Fridge Maintenance: How to Look After Your Refrigerator
What would we do without fridges? They help us keep produce fresher for longer (meaning it’s tastier and safer) and they save us loads of time (simply because we don’t need to keep buying fresh food).
Like any other appliance, however, fridges aren’t invincible. Misusing a fridge can increase the energy it consumes and the likelihood of it breaking down. Long-term, it’ll also reduce its lifespan. If this happens, you’ll quickly realise how important your fridge really is!
Keep reading to find out what you need to do to ensure your fridge runs as efficiently as possible for as long as possible.
Can a fridge be too full?
When we’re stocking our fridges, we might assume that the more items we can pack in there, the better – after all, what good is empty space if we’re not going to make use of it?
In truth, however, an overcrowded fridge is bad news. Refrigerators work by piping a chemical known as coolant from the inside to the outside. This piping forms two sets of coils on the inside and outside of the fridge, respectively known as the condenser and evaporator coils. By manipulating the pressure of the coolant, the fridge can channel heat from the former to the latter, thereby cooling the fridge.
A fridge also contains another important component – the thermostat. The pressure of the coolant will be manipulated by the readings taken by the thermostat. If the volume of produce in the fridge is preventing the cold air from circulating properly, this reading will be inaccurate – the condenser coils will become either too warm or (more likely) too cold. If you’ve ever noticed that items in your fridge become slightly frozen when it’s overfull, this is probably why.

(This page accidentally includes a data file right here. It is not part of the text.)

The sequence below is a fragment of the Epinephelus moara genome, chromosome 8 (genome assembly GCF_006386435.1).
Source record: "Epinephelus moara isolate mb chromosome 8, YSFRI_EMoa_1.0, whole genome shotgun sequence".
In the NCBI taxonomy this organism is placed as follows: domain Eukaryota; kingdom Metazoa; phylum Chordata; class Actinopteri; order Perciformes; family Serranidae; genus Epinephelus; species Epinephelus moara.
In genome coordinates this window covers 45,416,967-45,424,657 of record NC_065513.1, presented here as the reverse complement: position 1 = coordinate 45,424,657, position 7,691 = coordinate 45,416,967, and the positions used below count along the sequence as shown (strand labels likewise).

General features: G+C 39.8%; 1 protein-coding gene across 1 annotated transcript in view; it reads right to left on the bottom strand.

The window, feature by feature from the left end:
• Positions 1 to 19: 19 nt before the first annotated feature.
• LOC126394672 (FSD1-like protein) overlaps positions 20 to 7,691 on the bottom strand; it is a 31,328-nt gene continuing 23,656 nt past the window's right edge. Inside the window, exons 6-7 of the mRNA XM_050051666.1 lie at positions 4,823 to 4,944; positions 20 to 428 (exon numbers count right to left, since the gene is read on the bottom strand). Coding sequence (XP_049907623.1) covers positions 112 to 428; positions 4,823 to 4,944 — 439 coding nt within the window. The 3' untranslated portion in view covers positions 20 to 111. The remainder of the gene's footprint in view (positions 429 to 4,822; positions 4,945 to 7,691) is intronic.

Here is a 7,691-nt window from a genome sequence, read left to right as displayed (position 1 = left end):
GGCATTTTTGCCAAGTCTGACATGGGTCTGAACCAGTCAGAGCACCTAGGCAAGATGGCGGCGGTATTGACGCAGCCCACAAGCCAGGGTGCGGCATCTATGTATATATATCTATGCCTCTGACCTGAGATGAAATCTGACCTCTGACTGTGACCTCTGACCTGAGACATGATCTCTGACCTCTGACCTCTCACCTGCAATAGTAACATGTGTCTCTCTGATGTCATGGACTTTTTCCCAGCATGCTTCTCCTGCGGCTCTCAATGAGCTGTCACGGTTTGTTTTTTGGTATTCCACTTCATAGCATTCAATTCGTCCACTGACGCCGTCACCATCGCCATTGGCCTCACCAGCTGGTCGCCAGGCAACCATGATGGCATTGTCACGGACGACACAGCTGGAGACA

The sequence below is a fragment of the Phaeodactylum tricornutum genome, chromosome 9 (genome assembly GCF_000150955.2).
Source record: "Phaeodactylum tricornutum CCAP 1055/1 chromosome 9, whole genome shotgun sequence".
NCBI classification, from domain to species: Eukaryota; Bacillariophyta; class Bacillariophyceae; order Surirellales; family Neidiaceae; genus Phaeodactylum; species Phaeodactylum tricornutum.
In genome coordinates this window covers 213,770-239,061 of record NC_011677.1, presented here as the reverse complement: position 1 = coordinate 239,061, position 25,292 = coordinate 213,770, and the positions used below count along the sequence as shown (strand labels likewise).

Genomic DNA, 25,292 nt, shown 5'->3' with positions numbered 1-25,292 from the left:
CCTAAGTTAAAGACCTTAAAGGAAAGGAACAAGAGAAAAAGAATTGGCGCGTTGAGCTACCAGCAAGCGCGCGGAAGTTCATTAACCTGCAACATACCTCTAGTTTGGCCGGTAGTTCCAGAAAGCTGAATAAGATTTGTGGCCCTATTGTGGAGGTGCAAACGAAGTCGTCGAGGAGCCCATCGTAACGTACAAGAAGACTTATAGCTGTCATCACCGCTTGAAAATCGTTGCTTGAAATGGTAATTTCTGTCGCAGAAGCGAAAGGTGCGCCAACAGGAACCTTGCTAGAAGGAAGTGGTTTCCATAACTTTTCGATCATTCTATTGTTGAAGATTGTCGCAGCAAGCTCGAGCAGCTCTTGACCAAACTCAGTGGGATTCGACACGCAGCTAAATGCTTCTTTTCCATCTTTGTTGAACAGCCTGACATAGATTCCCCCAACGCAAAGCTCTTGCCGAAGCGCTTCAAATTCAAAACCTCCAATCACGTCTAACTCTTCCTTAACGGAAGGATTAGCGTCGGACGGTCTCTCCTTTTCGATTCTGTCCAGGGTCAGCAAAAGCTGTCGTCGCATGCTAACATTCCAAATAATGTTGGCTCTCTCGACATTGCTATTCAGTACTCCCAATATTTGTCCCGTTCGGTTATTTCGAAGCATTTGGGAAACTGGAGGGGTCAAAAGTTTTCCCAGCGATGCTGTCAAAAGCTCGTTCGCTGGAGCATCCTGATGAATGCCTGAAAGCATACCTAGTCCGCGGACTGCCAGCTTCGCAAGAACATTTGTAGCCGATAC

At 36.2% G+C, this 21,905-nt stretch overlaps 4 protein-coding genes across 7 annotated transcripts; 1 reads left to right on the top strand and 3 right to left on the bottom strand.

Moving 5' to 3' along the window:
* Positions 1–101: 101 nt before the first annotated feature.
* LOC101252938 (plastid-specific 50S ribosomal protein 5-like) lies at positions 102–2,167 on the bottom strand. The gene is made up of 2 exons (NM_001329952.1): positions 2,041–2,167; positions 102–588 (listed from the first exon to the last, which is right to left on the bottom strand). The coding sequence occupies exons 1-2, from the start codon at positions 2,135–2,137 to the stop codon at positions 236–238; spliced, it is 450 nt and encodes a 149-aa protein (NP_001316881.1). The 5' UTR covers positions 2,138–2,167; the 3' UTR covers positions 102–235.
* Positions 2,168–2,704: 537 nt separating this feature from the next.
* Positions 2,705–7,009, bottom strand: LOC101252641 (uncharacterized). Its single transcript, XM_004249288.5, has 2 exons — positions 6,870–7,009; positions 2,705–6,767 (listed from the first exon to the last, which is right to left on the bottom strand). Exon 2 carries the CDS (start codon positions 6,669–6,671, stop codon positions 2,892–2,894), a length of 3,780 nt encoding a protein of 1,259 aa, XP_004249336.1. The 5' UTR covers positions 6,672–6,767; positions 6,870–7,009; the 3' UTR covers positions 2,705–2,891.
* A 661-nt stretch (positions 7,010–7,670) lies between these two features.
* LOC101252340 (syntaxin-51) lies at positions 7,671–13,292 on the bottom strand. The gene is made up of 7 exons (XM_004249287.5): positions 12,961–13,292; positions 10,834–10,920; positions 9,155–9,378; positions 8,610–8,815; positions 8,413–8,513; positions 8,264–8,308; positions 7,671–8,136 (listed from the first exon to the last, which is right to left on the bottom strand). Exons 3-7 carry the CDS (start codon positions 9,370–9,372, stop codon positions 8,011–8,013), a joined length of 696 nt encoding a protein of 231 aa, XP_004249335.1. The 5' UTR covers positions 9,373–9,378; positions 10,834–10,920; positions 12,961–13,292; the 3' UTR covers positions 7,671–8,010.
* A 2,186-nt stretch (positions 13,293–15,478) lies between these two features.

Caring for the condenser coils
As condenser coils collect grime they become less effective at removing heat. That’s why it’s important to occasionally clean the coil with a long-handled brush. You don’t need to scrub too hard – just remove the visible dirt and dust and leave the coil for another year.
You’ll also occasionally need to remove any frost that might have formed on the condenser coils – do this by removing the contents of the fridge and turning it off – this will allow the fridge to entirely thaw and drain. Many modern fridges come with an auto-defrost function which will take care of this automatically, heating the condenser coils just enough to melt any frost. If you notice that your fridge is leaking, this might be evidence that it’s not level and the melted water is unable to drain properly.
Caring for the gasket
In order to minimise the load on the fridge and your energy bills, you’ll want to ensure that the rubber seal surrounding the door (the gasket) is properly cared for. Clean the seal regularly and replace it where necessary, doing so you’ll prevent warm air from entering. This will vastly improve the efficiency of the fridge.
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